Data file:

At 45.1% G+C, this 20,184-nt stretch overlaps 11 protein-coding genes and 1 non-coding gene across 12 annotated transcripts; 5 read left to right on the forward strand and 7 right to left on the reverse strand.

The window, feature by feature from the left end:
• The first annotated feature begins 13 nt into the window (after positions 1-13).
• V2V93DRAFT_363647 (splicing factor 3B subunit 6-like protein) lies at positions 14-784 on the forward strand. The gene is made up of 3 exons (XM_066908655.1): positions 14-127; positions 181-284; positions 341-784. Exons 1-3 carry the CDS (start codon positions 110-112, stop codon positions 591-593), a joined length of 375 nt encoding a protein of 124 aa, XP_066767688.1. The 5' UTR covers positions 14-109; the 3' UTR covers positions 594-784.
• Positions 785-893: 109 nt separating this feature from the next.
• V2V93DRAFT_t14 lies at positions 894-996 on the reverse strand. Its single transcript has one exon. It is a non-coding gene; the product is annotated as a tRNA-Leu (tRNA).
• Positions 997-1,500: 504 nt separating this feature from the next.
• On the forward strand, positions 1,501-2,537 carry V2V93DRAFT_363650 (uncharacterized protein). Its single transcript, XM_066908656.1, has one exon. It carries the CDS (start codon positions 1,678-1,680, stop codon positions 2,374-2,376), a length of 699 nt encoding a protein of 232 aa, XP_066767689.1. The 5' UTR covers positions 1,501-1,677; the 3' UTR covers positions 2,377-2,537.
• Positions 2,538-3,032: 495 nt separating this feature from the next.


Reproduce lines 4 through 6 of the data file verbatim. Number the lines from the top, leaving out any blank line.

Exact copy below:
• V2V93DRAFT_363647 (splicing factor 3B subunit 6-like protein) lies at positions 14-784 on the forward strand. The gene is made up of 3 exons (XM_066908655.1): positions 14-127; positions 181-284; positions 341-784. Exons 1-3 carry the CDS (start codon positions 110-112, stop codon positions 591-593), a joined length of 375 nt encoding a protein of 124 aa, XP_066767688.1. The 5' UTR covers positions 14-109; the 3' UTR covers positions 594-784.
• Positions 785-893: 109 nt separating this feature from the next.
• V2V93DRAFT_t14 lies at positions 894-996 on the reverse strand. Its single transcript has one exon. It is a non-coding gene; the product is annotated as a tRNA-Leu (tRNA).